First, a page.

A foundation of stone

…musing on a place called home…

I live in a house that the ground is trying to suck into the footprint and return this old hilltop to what it once looked like 200 years ago. Yes, that’s right. I said 200 years. That’s how old my old house is – okay, in 2015 it’ll be 200, but honestly, it’s close enough to call it Really. Darn. Old. The ground is not winning.

It’s somewhat amusing in a ‘not sure if I should cry or laugh’ kind of way when I had the place appraised, and the guy was just astounded by the un-squareness of the building. I’m used to there not being a single plumb corner or a ceiling line that’s straight and true. They don’t exist in my world of plaster walls and lathe. The stairs lean off one way. The floor droops here and bows there. I took a picture of my kids in front of the Christmas tree and they were all nice and neatly sitting up tall and proper. The doorframe behind them is canked to the right at an alarming angle that shows up quite drastically. The appraiser made a point to mention in his report that he wasn’t a structural engineer, but it sure seemed to him like the place was going to fall down from all the leaning this way and that. 

Of course, he was wrong. That was years ago and well, the place is still standing. I’m not an engineer either, but I’ve lived here most of my life (-15 or so years elsewhere) and the angles haven’t changed. The four chimneys still lean and sometimes go one way for a few years before easing back the other. The ground moves around here and the house moves with it. Did the builders back then know somehow to leave a little swaying room?


The earthquake here took out the Washington Monument and the National Cathedral. My place sits between the epicenter and D.C. and not a single piece of plaster came off any ceiling or wall. I rushed home afraid I’d find all four chimneys in shattered pieces, or the whole place aflame because of the propane tanks directly under all those bricks, but no. It was all well and good, undamaged and sound, sitting on a foundation of stone, of bedrock and maybe some other kind of strength that came from those who built it the old fashioned way, felling the trees and pulling the stones out of the ground by hand. It was built by the same people who helped build and create this country – some historically tough folks who hacked their way through endless forests to carve out a place to take root and raise a family and a nation. Somehow, they imbued the wood and the rock with a potency that endures to this day.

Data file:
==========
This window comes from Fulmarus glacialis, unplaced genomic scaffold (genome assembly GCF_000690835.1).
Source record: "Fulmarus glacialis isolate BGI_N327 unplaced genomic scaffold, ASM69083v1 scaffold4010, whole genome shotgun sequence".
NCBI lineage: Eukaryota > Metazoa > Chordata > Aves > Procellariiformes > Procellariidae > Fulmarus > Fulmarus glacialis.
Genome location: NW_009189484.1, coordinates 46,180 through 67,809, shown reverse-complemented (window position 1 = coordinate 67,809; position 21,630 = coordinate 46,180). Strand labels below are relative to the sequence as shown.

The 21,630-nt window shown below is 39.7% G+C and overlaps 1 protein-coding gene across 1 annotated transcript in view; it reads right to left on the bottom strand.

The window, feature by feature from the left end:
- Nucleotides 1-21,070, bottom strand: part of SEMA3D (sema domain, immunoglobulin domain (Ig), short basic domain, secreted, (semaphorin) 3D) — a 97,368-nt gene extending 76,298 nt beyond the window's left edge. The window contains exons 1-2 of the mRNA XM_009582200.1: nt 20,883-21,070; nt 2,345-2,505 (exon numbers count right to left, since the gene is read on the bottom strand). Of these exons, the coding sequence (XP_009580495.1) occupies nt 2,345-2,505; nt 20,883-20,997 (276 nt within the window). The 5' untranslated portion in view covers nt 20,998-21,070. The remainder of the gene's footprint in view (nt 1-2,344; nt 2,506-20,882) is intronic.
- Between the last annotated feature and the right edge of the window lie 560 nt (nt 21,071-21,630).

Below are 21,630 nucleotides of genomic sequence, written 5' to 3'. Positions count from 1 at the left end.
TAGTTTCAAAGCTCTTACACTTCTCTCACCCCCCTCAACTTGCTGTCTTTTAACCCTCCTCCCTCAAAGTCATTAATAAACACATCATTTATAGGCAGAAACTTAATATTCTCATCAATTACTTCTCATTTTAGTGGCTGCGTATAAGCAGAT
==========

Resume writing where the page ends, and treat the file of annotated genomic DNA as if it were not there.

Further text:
It is a living, breathing thing, this strength, and for reasons I don’t understand imparts to me a sense of the same, a desire to never let go. Never give up. Endure, because it’s possible to do so with beauty and dignity and grace standing atop a hill, looking over this small corner of the world. Can an old wood house really have some sort of mystical sentience? Ask the generations who’ve padded through these halls and down the crooked stairs.

I hear them at times as willow-the-wisps floating by on a cool summer night, the mist on the meadow, saying yes. They tell me as they walk the stairs, yes, this home is made of strength and as long as you stand by it, it will weather any storm, any upheaval of the good earth, anything time has to throw its way. Care for me and I will protect you from the elements, always. Yes, I say. The ghosts know. Strength endures.



Filed under Life as a writer

4 responses to “A foundation of stone

  1. What an awesome post, Jolea! Sometimes new isn’t better, it’s just new. Thanks for sharing that. I have been by before, but not sure that I have commented before. Greetings from California – where we get earthquakes quite frequently. Have a great week!


    • Hello over there! I have a few friends in LA who report the earthquakes when they happen. I’m certain I couldn’t handle it. The aftershocks here went on for weeks! It was crazy. You folks out there are probably used to it. Thanks for stopping by!

  2. They certainly built things to last way back then didn’t they – sure your house may not be structurally perfect but a lesser (i.e. more modern) home may have crumbled under all the stress and strain yours has been through especially the earthquake.

    • I really thought there would have been some damage – other than a few mantle pieces falling off. I expected bricks and plaster down, but nothing. It’s got to be because the place is used to moving! 🙂

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